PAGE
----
The truth is that his beliefs about rape victims mirror the beliefs expressed by numerous ordinary men and women across India – and in varying degrees in the rest of the world; of politicians and other prominent figures (from spiritual guru Asaram Bapu, to Haryana chief minister Manohar Lal Khattar) who have derided rape victims in various ways.
Two lawyers who appeared for the defence in this case also make extremely regressive remarks in the documentary.
Lawyer AP Singh confirms to the filmmaker that he stands by this statement made in an earlier interview: “If my daughter or sister engaged in pre-marital activities and disgraced herself and allowed herself to lose face and character by doing such things, I would most certainly take this sort of sister or daughter to my farmhouse, and in front of my entire family, I would put petrol on her and set her alight.”
Defence lawyer ML Sharma contributes this: “You are talking about man and woman as friends. Sorry, that doesn’t have any place in our society. We have the best culture. In our culture, there is no place for a woman.”
It is these social prejudices that Indians were protesting at India Gate and other parts of the country in the winter of 2012-’13, and this is what we continue to protest.
Some members of the public are burning with indignation at this blatant victim-blaming, many asking why Singh in particular was given a platform to air such opinions.
Tone of concern
These protestors would be well advised to watch the documentary in its entirety. Nowhere in the film has Udwin glorified these misogynists. In fact, the tone of her film is one of concern about the rampant trivialisation of women in society, its causes and possible solutions.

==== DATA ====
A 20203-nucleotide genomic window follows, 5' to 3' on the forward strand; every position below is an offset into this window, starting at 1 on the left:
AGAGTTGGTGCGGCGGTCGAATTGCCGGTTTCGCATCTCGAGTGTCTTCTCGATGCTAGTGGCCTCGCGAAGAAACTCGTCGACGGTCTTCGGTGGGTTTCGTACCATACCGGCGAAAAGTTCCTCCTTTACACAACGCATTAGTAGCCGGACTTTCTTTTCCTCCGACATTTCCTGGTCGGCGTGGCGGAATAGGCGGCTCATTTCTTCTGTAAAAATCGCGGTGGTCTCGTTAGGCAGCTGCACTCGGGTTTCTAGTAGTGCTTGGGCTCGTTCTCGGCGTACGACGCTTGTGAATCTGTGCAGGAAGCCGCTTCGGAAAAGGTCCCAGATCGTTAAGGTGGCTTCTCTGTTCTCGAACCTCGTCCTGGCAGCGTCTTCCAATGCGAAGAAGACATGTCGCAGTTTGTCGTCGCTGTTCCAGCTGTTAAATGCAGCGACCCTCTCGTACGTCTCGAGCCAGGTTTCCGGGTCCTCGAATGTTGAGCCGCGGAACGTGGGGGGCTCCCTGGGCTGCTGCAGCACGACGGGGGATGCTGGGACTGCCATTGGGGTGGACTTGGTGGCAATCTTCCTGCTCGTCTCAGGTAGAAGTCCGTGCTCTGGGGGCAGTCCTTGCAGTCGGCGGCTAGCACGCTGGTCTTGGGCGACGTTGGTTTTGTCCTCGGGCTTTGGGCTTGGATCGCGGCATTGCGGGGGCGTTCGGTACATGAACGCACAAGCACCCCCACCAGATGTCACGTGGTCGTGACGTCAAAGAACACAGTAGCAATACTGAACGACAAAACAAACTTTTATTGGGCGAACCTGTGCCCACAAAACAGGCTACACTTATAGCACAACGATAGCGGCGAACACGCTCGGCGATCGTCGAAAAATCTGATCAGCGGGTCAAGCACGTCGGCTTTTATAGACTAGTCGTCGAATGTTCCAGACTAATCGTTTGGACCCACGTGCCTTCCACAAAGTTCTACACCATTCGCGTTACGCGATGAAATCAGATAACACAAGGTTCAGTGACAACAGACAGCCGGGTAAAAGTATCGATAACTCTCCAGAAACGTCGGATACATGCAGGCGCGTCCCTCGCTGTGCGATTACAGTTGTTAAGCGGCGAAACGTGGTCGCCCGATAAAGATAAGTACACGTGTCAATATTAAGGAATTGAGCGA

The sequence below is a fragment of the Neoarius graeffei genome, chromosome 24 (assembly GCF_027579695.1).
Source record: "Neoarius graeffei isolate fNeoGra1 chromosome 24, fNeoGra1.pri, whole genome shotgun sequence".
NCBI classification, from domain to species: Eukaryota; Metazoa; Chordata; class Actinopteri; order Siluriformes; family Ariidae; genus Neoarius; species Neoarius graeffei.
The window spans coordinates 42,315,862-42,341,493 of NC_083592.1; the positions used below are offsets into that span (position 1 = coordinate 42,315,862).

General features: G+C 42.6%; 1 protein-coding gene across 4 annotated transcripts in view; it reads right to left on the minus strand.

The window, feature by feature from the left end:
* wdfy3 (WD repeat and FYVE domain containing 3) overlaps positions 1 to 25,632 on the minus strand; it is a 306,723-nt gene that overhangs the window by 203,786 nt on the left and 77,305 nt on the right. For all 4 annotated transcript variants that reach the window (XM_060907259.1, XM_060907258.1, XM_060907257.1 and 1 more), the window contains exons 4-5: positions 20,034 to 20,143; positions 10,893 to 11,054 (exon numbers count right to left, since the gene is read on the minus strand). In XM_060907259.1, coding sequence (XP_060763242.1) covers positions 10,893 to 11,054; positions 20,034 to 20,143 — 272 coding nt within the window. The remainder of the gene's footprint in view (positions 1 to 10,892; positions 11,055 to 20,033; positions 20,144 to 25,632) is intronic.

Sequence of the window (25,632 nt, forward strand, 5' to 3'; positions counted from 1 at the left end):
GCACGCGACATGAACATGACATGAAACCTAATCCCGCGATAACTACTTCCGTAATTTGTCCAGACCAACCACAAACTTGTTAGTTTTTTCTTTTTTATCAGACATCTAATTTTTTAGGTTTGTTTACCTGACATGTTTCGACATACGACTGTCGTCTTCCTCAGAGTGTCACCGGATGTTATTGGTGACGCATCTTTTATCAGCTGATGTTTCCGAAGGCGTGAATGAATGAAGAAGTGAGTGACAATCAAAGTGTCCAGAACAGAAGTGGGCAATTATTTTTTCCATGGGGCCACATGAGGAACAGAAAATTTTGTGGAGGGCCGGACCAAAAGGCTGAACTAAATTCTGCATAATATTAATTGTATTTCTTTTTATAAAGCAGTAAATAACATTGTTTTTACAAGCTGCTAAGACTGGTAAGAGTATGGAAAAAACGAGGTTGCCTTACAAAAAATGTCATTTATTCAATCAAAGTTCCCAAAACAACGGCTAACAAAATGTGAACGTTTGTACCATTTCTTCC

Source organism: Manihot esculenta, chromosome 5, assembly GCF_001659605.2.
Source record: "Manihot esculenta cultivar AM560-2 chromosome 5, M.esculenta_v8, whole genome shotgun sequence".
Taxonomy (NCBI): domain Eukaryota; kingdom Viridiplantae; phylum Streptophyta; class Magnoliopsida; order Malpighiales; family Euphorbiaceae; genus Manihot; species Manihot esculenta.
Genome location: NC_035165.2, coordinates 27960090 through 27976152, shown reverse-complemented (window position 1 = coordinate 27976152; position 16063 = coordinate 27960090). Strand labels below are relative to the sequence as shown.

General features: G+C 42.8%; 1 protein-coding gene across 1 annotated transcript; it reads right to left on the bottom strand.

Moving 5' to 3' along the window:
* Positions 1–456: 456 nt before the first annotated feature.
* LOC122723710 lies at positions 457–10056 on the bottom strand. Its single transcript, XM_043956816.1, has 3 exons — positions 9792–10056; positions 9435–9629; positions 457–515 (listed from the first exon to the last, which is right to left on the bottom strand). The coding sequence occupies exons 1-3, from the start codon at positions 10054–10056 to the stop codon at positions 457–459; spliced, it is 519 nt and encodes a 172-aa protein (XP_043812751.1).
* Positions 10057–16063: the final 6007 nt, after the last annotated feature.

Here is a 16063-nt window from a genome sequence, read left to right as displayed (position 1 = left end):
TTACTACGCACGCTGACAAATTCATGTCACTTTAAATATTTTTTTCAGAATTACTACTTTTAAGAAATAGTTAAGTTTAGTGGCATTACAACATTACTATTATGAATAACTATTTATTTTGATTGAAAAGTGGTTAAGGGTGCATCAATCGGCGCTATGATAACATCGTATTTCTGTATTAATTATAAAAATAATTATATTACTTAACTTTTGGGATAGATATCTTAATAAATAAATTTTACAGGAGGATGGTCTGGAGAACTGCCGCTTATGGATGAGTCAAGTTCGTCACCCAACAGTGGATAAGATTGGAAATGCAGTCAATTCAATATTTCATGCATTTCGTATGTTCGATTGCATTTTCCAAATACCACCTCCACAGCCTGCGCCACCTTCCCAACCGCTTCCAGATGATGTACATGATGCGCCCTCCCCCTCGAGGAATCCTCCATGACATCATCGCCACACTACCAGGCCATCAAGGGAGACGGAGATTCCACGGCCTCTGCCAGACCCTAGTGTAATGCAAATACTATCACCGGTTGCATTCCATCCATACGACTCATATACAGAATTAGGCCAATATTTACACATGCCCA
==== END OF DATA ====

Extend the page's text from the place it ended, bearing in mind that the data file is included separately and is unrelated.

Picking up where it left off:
It is also worth pointing out that while the documentary is on the side of women victims of rape, space has also been given to those who want credible solutions rather than mob justice.
Former policeman and now social activist Amod Kanth, for instance, discusses the circumstances that breed juvenile criminals. He speaks in the context of the under-18-year-old in the December 2012 case.
Another voice of sanity comes from Justice (retired) Leila Seth who was on the three-member Justice Verma Committee constituted after the gangrape to recommend amendments to Indian laws relating to sexual violence against women. Seth speaks in the documentary about the need for education to improve attitudes towards women.
Udwin has also been careful not to indulge in the condescending finger-pointing towards India that has marked a considerable part of the Western media’s coverage of India’s anti-rape protests. She ends India’s Daughter with worldwide statistics highlighting violence against women, from Australia to the US.